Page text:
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Good night, everyone!

According to a celebrated result by J. H. Cohn, the only perfect squares in the Fibonacci sequence are $F_{0}=0$, $F_{1}=F_{2}=1$, and $F_{12}=144$. It is also known that the only perfect squares in the Lucas numbers are $L_{1}=1$ and $L_{3}=4$.

Do you know other (interesting) examples of Lucas sequences with few perfect squares among their terms? I am specially interested in examples in which the determination of the squares is more straightforward than Cohn's proof of the aforementioned theorem.

Thanks for your attention.

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    $\begingroup$ You may like to check my paper On Integral Points on Biquadratic Curves and Near-Multiples of Squares in Lucas Sequences although it's more of computational rather than analytical nature. $\endgroup$ Sep 26, 2019 at 2:25
  • $\begingroup$ I don't know what you consider interesting. $2^n-1$ and $2^n+1$ are Lucas sequences with very easy proofs of rarity of squares. $\endgroup$ Sep 26, 2019 at 7:42
  • $\begingroup$ The main branch of the Collatz conjecture $1,5,21,85,\ldots=\frac{4^n-1}3$ is a Lucas sequence which factors into $\frac{(2^n-1)(2^n+1)}{3}$ and since these differ from a perfect square by $1$ I can't see this sequence containing many squares. $\endgroup$ Sep 9, 2020 at 9:54

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I will give a few references which could be considered as some answer to this question. Though the matter of "straight forward" is up to interpretation. Furthermore, I am far from any kind of expert on these sequences. I have written a paper on (some combinatorial aspects of) Lucas sequences and remember some references from when I was reading up on them.

First there are a lot of second order linear reccurences which have few (= finitely many) perfect square terms. In Perfect powers in second order linear recurrences by Pethö a special case of the main theorem says that for a second order linear recurrence $G_n = AG_{n-1} - BG_{n-2}$ there are only finitely many perfect square terms provided some conditions. The conditions are that $A \neq 0$, $|G_0| + |G_1| \neq 0$, $\gcd(A,B) = 1$, $A^2 \neq iB$ for $i \in \{1,2,3,4\}$, and $D$ is not a perfect square if $BC = 0$. Here $C = G_1^2 - AG_0G_1 + BG_1^2$ and $D = A^2 - 4B$. This paper gives some bounds on where perfect squares can arise by Baker’s method, but since Lucas sequences are special one may want to know more.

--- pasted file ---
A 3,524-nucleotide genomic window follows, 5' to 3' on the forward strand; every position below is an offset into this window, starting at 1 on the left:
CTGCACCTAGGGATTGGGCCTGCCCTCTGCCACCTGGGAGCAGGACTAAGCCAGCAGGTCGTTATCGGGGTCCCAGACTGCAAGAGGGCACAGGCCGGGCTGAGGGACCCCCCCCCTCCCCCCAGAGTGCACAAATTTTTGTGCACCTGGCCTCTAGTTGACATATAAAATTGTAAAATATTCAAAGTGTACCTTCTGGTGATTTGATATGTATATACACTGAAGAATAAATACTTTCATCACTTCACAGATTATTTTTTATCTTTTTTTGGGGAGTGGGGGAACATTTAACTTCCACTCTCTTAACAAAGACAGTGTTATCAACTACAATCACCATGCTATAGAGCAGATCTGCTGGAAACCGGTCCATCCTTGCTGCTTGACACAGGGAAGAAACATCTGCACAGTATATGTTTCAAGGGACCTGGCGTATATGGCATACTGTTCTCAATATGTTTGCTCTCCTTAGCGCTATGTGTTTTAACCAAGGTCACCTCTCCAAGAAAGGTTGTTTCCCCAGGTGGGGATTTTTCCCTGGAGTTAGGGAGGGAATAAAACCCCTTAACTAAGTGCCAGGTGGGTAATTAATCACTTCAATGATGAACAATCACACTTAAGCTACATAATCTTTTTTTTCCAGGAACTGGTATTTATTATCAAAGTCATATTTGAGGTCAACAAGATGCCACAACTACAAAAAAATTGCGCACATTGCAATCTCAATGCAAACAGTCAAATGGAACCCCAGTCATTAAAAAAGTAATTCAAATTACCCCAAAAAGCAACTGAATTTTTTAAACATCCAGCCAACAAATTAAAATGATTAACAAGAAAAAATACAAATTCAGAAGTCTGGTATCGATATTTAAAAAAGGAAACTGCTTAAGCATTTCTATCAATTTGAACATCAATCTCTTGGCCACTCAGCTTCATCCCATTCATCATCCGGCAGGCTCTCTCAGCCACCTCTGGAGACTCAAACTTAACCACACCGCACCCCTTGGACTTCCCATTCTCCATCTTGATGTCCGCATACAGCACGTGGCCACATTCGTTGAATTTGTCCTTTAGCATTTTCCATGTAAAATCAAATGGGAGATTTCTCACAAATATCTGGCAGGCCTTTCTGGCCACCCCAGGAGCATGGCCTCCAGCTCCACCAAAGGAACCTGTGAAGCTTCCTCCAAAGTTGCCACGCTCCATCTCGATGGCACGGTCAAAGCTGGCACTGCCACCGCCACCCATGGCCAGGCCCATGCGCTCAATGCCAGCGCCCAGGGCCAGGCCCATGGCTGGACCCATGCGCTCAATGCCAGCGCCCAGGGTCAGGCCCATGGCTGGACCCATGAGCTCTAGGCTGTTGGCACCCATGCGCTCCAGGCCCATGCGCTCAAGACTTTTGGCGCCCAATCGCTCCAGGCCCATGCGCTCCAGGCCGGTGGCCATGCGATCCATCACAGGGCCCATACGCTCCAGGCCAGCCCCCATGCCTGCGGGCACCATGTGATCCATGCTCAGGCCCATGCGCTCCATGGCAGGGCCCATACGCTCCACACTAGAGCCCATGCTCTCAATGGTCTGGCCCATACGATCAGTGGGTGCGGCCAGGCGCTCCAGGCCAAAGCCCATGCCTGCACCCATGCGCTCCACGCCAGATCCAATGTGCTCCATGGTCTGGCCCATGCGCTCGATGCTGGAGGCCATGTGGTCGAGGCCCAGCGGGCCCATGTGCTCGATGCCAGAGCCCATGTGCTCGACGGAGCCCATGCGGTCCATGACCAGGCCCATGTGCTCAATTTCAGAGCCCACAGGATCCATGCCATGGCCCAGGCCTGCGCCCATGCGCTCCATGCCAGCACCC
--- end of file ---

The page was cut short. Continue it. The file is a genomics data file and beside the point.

In The Square Terms in Lucas Sequences by Ribenboim and McDaniel is in shown more precisely where perfect square terms can arise in Lucas sequences under some conditions. Under the conditions that $P$ and $Q$ are odd, $\gcd(P,Q) = 1$, and $D = P^2 - 4Q > 0$ it is shown that

  • if $V_n(P,Q)$ is a perfect square, then $n \in \{1,3,5\}$.
  • if $U_n(P,Q)$ is a perfect square, then $n \in \{0,1,2,3,6,12\}$.

Here the notation matches with the usual notation which is given the OEIS link "Lucas sequences" in the question. We see this result agrees with what is known for $F_n$ and $L_n$. Again I am not an expert, but I think exactly where squares occur depends on particular choices of $P$ and $Q$ and I am not familiar with particular of methods used in various cases. You can find more papers like Lucas sequences whose 12th or 9th term is a square by Bremner and Tzanakis. Looking at these papers with their references + google scholar gives more information on this problem.

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One of the most known Lucas sequences, after the Fibonacci and the Lucas numbers, is the sequence of Pell numbers:
$P_n=\begin{cases}0&\mbox{if }n=0;\\1&\mbox{if }n=1;\\2P_{n-1}+P_{n-2}&\mbox{otherwise.}\end{cases}$

The sequence of Pell numbers starts with $0, 1, 2, 5, 12, 29, 70, 169, 408, 985, 2378$. It is known that the only squares in this sequence are 1 and 169. Furthemore, there are no higher powers of integers.

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